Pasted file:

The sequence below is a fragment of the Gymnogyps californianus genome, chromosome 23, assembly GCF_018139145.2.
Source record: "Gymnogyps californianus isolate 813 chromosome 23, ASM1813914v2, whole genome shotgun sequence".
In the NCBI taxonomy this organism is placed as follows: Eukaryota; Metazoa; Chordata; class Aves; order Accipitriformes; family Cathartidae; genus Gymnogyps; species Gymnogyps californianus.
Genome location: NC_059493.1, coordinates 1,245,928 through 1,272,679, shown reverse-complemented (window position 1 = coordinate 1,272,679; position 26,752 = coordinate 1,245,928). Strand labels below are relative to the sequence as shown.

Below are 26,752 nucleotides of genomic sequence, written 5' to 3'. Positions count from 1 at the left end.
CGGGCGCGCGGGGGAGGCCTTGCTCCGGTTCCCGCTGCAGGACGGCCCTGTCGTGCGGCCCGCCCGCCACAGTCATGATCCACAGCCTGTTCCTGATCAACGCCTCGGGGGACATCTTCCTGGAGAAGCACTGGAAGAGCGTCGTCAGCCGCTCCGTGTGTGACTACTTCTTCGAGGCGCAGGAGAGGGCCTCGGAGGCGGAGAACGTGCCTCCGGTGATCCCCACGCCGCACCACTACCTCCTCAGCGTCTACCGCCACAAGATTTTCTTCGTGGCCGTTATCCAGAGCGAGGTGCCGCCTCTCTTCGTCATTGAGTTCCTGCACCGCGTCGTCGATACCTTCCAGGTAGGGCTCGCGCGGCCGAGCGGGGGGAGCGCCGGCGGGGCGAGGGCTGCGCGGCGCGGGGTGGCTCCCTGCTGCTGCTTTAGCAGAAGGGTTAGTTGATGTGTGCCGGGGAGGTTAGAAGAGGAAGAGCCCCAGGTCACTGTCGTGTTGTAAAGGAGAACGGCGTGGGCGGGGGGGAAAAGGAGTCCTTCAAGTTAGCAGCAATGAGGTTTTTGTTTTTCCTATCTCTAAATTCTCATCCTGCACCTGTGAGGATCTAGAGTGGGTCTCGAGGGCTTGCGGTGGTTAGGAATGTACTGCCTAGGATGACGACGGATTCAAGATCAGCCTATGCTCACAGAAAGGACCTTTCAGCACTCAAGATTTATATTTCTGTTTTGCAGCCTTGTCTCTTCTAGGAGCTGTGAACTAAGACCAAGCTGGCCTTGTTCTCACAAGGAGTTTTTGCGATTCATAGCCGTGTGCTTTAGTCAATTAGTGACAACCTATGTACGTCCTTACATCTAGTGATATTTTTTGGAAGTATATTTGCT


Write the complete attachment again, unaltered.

The sequence below is a fragment of the Gymnogyps californianus genome, chromosome 23, assembly GCF_018139145.2.
Source record: "Gymnogyps californianus isolate 813 chromosome 23, ASM1813914v2, whole genome shotgun sequence".
In the NCBI taxonomy this organism is placed as follows: Eukaryota; Metazoa; Chordata; class Aves; order Accipitriformes; family Cathartidae; genus Gymnogyps; species Gymnogyps californianus.
Genome location: NC_059493.1, coordinates 1,245,928 through 1,272,679, shown reverse-complemented (window position 1 = coordinate 1,272,679; position 26,752 = coordinate 1,245,928). Strand labels below are relative to the sequence as shown.

Below are 26,752 nucleotides of genomic sequence, written 5' to 3'. Positions count from 1 at the left end.
CGGGCGCGCGGGGGAGGCCTTGCTCCGGTTCCCGCTGCAGGACGGCCCTGTCGTGCGGCCCGCCCGCCACAGTCATGATCCACAGCCTGTTCCTGATCAACGCCTCGGGGGACATCTTCCTGGAGAAGCACTGGAAGAGCGTCGTCAGCCGCTCCGTGTGTGACTACTTCTTCGAGGCGCAGGAGAGGGCCTCGGAGGCGGAGAACGTGCCTCCGGTGATCCCCACGCCGCACCACTACCTCCTCAGCGTCTACCGCCACAAGATTTTCTTCGTGGCCGTTATCCAGAGCGAGGTGCCGCCTCTCTTCGTCATTGAGTTCCTGCACCGCGTCGTCGATACCTTCCAGGTAGGGCTCGCGCGGCCGAGCGGGGGGAGCGCCGGCGGGGCGAGGGCTGCGCGGCGCGGGGTGGCTCCCTGCTGCTGCTTTAGCAGAAGGGTTAGTTGATGTGTGCCGGGGAGGTTAGAAGAGGAAGAGCCCCAGGTCACTGTCGTGTTGTAAAGGAGAACGGCGTGGGCGGGGGGGAAAAGGAGTCCTTCAAGTTAGCAGCAATGAGGTTTTTGTTTTTCCTATCTCTAAATTCTCATCCTGCACCTGTGAGGATCTAGAGTGGGTCTCGAGGGCTTGCGGTGGTTAGGAATGTACTGCCTAGGATGACGACGGATTCAAGATCAGCCTATGCTCACAGAAAGGACCTTTCAGCACTCAAGATTTATATTTCTGTTTTGCAGCCTTGTCTCTTCTAGGAGCTGTGAACTAAGACCAAGCTGGCCTTGTTCTCACAAGGAGTTTTTGCGATTCATAGCCGTGTGCTTTAGTCAATTAGTGACAACCTATGTACGTCCTTACATCTAGTGATATTTTTTGGAAGTATATTTGCT